Ein feste Burg
Rex dismisses Luther’s hymn Ein feste Burg (A Mighty Fortress) as the melodic solution because he believes “the tune doesn’t fit well over the main opening theme of the Enigma Variations, and, even at points in the Variations where it can be made to fit, the fit does not come at all naturally.” Does this negative appraisal withstand a fair hearing? A preliminary mapping of Bach’s version devoid of any rhythmic alterations “through and over” the Enigma Theme produces a remarkable horizontal fit with the opening seventeen bars, albeit not entirely free of some unwelcome dissonances. This approach was eventually revised after accounting for Elgar’s definition of the Enigma Theme’s nineteen bar duration, resulting in a retrograde mapping of Ein feste Burg over the entire Enigma Theme free of unseemly dissonant intervals. Such a backward approach was suggested by the Enigma Theme’s ABA’C structure as ABAC is a phonetic version of aback. Elgar cleverly spelled out the nature of his retrograde counterpoint using the structure of the Enigma Theme as a clue. Hearing a theme played backward is an enigmatic experience.
It has yet to be shown how Pergolesi’s Stabat Mater may play “through and over” Variation IX. However, there is a compelling mapping of Ein feste Burg played over Nimrod that Richard Winter-Standbridge proclaimed is as “clear as a pikestaff.” No other melody has ever been successfully mapped over that elegiac movement except for A Mighty Fortress. Elgar’s unusual title for Variation IX turns out to be an exquisite wordplay on the covert Theme’s title. Variation IX is dedicated to Elgar’s friend, August Jaeger, whose last name means “hunter” in German. Nimrod is described in Genesis 10:9 as “a mighty hunter,” and it is incredible that the first two words of the covert Theme’s title — a mighty — precede the English translation of Jaeger’s name. Nimrod was renowned for designing and building fortified cities also known as fortresses.
At Rehearsal 33 where Variation IX begins, the tuning for the timpani encodes the initials for Ein feste Burg. In the span of four quarter beats, those initials appear in Nimrod’s melody as the second (E-flat), fourth (F), and fifth (B-flat) notes. The E-flat and F are on the first and third beats of Rehearsal 33, and the B-flat is on the first beat of the next bar. Those beat numbers (1 and 3) correspond to the Roman numerals of Variation XIII.
Rex’s failure to appreciate a compelling contrapuntal fit between Luther’s hymn and the Enigma Variations leads to a blanket dismissal of numerous cryptograms authenticating Ein feste Burg as the secretive melody. He contends, “It’s a nice idea that Elgar built a complex web of codes of this nature into the Variations, but it seems like it’s almost certainly reading too much into things, especially given that the solution doesn’t meet the fundamental requirement of fitting musically with the Enigma theme.” Before reading too much out of Elgar and his Enigma Variations, Rex should read the recently released book Unsolved! by Craig P. Bauer. An entire chapter is devoted to Elgar’s interest and expertise in cryptography. Bauer begins with the Dorabella Cipher before dedicating considerable attention to Elgar’s meticulous decryption of an allegedly insoluble Nihilist cipher devised by John Holt Schooling for an 1896 issue of The Pall Mall Magazine.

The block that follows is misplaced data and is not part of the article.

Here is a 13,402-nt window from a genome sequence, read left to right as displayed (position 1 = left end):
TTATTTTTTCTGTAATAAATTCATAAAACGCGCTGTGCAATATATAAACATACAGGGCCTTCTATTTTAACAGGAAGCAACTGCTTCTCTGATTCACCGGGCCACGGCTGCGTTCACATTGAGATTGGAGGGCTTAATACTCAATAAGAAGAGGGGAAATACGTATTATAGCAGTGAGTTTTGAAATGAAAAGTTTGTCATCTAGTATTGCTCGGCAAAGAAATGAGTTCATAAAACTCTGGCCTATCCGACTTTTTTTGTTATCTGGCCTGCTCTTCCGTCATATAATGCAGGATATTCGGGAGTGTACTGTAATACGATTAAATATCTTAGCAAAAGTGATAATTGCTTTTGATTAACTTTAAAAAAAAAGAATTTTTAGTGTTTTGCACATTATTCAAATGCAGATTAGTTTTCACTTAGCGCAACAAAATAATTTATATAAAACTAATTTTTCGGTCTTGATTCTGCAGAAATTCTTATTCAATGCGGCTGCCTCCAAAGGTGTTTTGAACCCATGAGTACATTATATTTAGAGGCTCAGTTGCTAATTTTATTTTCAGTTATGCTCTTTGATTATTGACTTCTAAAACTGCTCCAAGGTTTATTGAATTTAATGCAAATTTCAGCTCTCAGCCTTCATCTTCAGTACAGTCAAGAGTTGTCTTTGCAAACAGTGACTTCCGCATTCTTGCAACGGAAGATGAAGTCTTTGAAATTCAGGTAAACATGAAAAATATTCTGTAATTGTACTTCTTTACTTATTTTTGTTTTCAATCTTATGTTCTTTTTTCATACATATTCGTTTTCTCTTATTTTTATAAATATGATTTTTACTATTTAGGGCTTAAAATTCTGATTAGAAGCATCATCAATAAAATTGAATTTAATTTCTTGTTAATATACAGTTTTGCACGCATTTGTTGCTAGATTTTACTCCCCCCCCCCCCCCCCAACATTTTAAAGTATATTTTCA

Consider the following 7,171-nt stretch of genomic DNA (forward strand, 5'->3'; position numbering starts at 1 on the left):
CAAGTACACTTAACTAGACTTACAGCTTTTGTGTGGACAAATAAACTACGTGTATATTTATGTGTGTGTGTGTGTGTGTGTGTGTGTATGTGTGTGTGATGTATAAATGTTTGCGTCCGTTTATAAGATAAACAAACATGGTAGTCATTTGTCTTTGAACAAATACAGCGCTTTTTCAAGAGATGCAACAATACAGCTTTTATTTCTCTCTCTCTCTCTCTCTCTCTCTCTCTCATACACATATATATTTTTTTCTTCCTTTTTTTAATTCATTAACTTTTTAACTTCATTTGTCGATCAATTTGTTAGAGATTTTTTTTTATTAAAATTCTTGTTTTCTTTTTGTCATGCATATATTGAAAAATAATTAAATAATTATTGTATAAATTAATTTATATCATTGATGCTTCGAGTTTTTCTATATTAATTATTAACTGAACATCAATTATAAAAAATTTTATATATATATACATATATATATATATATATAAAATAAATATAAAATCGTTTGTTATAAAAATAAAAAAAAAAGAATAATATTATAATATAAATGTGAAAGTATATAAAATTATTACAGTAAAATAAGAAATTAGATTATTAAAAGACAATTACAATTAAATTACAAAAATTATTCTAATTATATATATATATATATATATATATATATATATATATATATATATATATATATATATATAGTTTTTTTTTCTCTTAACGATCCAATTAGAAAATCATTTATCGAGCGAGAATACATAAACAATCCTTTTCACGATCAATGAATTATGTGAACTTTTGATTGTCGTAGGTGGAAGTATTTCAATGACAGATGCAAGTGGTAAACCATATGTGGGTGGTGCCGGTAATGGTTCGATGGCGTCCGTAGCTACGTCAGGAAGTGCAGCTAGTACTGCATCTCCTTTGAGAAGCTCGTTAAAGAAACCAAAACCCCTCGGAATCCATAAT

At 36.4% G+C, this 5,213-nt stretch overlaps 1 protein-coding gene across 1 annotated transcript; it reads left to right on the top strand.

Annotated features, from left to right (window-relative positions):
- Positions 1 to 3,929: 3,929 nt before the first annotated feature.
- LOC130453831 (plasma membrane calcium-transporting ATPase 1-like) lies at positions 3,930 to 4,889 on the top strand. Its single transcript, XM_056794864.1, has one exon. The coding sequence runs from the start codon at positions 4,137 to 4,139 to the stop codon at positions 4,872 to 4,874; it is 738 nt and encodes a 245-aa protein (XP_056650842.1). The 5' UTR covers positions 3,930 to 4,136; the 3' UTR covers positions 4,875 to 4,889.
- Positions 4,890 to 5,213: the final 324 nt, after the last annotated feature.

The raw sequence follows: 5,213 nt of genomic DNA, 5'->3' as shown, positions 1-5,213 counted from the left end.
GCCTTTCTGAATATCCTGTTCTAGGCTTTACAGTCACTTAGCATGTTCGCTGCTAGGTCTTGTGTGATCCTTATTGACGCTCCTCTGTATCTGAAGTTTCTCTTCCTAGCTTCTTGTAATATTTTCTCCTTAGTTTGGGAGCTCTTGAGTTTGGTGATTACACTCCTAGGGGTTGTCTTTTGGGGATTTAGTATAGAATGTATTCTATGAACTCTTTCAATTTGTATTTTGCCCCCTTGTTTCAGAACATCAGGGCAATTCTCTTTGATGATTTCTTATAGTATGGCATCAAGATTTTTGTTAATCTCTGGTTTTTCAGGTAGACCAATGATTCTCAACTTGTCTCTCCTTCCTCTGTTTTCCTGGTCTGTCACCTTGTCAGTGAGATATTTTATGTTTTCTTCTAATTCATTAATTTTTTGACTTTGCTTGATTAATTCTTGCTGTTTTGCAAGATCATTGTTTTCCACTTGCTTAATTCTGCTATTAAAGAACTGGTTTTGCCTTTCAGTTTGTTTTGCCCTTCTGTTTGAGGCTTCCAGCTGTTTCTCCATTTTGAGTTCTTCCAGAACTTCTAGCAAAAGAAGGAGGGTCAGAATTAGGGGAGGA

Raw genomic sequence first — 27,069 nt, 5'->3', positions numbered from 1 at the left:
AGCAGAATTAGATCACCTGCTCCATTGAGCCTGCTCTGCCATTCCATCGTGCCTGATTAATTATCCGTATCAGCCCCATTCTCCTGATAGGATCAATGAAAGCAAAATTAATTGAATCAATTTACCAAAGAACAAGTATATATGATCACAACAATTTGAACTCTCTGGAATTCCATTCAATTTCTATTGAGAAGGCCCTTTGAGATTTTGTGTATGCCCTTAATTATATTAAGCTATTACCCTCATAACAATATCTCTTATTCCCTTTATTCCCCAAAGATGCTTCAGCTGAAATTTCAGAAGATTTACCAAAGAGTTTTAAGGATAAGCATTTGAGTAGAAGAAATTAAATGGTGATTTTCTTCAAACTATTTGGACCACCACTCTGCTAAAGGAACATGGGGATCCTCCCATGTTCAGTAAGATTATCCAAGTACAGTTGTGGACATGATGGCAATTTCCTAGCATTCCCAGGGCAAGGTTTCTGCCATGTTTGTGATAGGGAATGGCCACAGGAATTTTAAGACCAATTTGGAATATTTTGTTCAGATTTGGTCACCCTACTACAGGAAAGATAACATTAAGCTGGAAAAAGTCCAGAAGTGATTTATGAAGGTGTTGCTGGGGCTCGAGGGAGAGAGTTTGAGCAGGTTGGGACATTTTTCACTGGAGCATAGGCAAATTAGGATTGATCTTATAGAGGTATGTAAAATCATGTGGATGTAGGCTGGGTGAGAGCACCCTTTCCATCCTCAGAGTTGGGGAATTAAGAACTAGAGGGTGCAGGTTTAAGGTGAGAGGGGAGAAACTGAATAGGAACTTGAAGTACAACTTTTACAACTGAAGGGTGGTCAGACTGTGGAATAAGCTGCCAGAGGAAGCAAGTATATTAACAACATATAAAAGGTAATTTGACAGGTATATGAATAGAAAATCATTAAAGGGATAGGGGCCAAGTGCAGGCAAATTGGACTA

Elgar’s solution to Schooling’s Nihilist cipher is laid out on nine carefully annotated index cards. On the sixth index card where he began to crack the code wide open he wrote, “Example of working (in the dark).” It is revealing that Elgar used the word dark as a metaphor for a cipher because that same language appears in the 1899 program note where it cites a “dark saying” in the Enigma Theme. Elgar’s seemingly opaque description of something in the Enigma Theme is coded language for a cipher. “Dark” means hidden or obscured, and a “saying” consists of words and phrases.
The double bar at the end of measure six demarcates an incredible series of music cryptograms within the Enigma Theme. The performance directions in the Enigma Theme’s first measure are an acrostic anagram of “EE’s PSALM”. That is a stunning discovery because the title of the covert Theme comes from Psalm 46. The bar lengths of the Enigma Theme’s A (6) and B (4) sections pinpoint that precise chapter (46). Elgar encodes the word locks in the opening six bars of the Enigma Theme by applying a simple number-to-letter key to the separate note totals for each of the active string parts. Locks are opened by keys, a realization that led to more careful scrutiny of the Enigma Theme’s keys. That opening movement is performed in the parallel major and minor keys of G. In a striking parallel, the accidentals for those two keys furnish the initials for Ein feste Burg. These initials are enciphered throughout the Enigma Variations by a broad spectrum of cryptograms.
Elgar’s “dark saying” mentioned in the 1899 program note turns out to be a musical Polybius square cipher formed by pairs of melody and bass notes from the Enigma Theme’s opening six measures. This is the same type of cipher constructed by John Holt Schooling in 1896 that Elgar bragged about solving in his 1905 biography. The detection of this cryptogram was sparked by the realization there are 24 melody notes dispersed over six bars, and 24 letters in the six-word title of the covert Theme. The oddly placed double bar at the end of measure 6 conveniently demarcates the extent of this and other cryptograms. Using the proven code-breaking technique of frequency analysis, it was determined that Elgar rearranged the 24 letters of the covert Theme’s title into a grand anagram of phonetically spelled words and phrases in four distinct languages: English, Latin, German, and Aramaic. The solution is confirmed by the first letters of those four languages which are an anagram for ELGAR. In a brilliant cryptographic feat, Elgar signed the decryption using a code wrapped within another. A Polybius square is also known as a box cipher. In the context of the Enigma Theme, Elgar’s “dark saying” may be labeled literally as a Music Box Cipher. Such a playful description bears all the hallmarks of Elgar’s known affinity for wordplay.